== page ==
LITERARY - BOOK CLUBS Bookends Book Club, 1 p.m. “The Glass Castle: A Memoir” by Jeannette Walls. New Richmond Branch Library, 103 River Valley Blvd. Book discussion group. Adults. Free. Presented by Clermont County Public Library. 5530570; www.clermontlibrary.org. New Richmond. Bethel Book Discussion Group, 1 p.m. “The Chopin Manuscript: A Serial Thriller” by Jeffery Deaver. Bethel Branch Library, 611 W. Plane St. Presented by Clermont County Public Library. 734-2619. Bethel.

LITERARY - LIBRARIES

Family Fun Time, 7 p.m. Library Safari. Goshen Branch Library, 6678 Ohio 132, Stories, crafts, hands-on activities and play. Children must be accompanied by an adult. Family friendly. Registration required. Presented by Clermont County Public Library. 722-1221. Goshen.

RECREATION

Walk-in Wii Night, 5:30 p.m.-7 p.m. New Richmond Branch Library, 103 River Valley Blvd. Big Brain Academy, Mariokart and Guitar Hero. Ages 1-12. Registration required. Presented by Clermont County Public Library. 553-0570. New Richmond. PROVIDED

The Cincinnati Zoo and Botanical Garden’s Zoo Babies shows off its newest additions through May 31, including a bongo, bonobo (pictured,) white handed gibbon, sand kittens, manatee and more. On Saturday-Sunday, May 15-16, Curious George sings, dances and plays games at the Wings of Wonder Theater. Barney visits for a Super-Dee-Duper Sing-Along Saturday, May 22. The zoo is open daily 9 a.m. to 5 p.m. Admission is $14; $9, ages 2-12; free, under 2. Call 513-281-4700 or visit www.cincinnatizoo.org.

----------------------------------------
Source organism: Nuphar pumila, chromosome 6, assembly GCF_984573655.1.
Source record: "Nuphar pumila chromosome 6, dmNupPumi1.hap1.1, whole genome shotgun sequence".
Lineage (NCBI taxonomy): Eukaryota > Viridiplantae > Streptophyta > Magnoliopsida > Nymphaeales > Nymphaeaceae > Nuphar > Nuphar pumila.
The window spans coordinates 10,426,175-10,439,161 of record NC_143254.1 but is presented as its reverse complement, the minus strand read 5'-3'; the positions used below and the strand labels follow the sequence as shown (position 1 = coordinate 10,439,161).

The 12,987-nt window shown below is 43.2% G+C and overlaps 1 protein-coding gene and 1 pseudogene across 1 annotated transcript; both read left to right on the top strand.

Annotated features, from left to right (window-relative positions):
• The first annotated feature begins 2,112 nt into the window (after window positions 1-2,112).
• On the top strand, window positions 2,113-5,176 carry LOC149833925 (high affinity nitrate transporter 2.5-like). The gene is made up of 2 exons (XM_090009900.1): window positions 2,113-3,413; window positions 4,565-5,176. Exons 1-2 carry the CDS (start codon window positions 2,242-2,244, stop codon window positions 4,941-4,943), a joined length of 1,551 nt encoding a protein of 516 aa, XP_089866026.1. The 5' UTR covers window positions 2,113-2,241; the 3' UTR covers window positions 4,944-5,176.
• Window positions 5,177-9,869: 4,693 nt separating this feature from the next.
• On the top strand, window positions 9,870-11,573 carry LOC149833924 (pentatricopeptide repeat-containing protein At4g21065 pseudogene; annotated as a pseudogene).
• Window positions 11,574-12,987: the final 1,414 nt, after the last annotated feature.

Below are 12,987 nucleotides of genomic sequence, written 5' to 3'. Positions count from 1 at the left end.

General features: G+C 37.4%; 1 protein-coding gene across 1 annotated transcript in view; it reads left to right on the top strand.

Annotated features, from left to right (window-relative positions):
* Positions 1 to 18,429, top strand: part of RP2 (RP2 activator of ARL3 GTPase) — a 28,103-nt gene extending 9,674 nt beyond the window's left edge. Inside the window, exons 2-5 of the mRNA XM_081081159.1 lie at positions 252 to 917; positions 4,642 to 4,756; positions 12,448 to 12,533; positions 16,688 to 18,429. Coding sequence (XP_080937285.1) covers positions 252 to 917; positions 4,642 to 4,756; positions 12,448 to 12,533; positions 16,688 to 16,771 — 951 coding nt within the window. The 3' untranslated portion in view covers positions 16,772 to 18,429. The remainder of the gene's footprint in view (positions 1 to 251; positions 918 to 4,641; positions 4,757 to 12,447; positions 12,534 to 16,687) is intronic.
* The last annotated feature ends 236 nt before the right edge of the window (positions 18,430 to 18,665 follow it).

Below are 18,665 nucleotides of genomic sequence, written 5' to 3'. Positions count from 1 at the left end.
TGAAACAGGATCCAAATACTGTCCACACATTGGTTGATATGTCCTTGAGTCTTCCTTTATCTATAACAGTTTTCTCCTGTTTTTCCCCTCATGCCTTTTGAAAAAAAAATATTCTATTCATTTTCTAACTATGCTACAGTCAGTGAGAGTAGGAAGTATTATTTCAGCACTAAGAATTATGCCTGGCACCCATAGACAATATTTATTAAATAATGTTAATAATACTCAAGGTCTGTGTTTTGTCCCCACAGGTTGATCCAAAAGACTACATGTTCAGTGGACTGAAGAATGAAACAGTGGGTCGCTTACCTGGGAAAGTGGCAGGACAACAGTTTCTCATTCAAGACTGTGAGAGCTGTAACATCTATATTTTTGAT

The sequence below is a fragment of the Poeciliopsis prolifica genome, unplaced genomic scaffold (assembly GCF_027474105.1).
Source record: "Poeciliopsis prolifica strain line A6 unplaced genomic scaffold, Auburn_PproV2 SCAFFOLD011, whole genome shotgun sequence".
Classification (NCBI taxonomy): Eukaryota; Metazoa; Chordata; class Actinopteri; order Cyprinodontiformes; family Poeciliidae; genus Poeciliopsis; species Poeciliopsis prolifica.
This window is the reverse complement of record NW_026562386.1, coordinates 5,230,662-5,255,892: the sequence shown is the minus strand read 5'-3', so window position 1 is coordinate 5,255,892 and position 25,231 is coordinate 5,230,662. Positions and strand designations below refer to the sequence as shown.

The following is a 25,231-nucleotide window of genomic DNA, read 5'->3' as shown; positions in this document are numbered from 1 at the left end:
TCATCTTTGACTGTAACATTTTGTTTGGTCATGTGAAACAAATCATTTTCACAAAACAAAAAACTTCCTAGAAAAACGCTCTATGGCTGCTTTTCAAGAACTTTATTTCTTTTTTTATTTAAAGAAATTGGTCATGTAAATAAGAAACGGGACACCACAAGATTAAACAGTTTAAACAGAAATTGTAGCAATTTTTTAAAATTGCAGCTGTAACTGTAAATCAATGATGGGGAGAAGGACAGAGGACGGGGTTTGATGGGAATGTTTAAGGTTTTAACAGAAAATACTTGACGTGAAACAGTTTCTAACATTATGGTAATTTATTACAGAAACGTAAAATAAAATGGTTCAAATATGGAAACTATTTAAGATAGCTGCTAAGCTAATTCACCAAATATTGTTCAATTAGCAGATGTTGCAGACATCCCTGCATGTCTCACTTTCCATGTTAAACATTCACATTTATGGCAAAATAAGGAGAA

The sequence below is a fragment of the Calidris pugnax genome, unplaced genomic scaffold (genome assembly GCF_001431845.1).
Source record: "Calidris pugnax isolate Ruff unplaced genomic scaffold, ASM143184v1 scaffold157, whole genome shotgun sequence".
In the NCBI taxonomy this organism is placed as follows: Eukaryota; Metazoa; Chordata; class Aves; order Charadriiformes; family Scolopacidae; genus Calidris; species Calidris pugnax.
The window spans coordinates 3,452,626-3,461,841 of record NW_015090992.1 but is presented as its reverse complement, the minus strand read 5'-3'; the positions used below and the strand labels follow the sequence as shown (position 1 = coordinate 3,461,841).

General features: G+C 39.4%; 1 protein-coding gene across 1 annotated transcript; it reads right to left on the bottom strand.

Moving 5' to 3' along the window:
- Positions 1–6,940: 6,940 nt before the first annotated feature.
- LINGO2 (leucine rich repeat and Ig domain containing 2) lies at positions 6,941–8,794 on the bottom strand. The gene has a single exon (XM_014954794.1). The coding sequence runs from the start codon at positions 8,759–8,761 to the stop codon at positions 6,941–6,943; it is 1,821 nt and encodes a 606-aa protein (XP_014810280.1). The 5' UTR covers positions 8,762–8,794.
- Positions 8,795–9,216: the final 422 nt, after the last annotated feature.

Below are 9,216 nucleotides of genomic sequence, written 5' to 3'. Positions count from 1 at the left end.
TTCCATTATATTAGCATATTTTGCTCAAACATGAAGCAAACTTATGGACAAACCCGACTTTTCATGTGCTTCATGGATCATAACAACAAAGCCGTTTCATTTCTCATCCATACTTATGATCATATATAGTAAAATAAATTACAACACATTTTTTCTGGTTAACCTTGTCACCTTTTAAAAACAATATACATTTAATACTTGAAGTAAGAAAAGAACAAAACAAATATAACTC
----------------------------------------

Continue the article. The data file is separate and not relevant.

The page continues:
SHOPPING

Scholastic Book Fair, 10 a.m.-5 p.m. Cincinnati Nature Center at Rowe Woods, Nonmembers pay daily admission; free for members. 831-1711; www.cincynature.org. Union Township.

ERNEST COLEMAN/STAFF

The Butterfly Show at the Krohn Conservatory, Butterflies of Japan, moves into its second phase, with “Tanabata” from Wednesday, May 12, through June 1. The final, and third phase is “Otsukimi,” which runs June 2-20. Each distant time frame celebrates the arrival of a butterfly and a new floral exhibit that mimics a change of seasons. Hours are 10 a.m. to 5 p.m. daily. Admission to the show is $6; $5, seniors; $4, under 17; free, ages 4 and under. Family packs, $20; unlimited admission pin, $10. Visit www.butterflyshow.com or call 513-421-5707.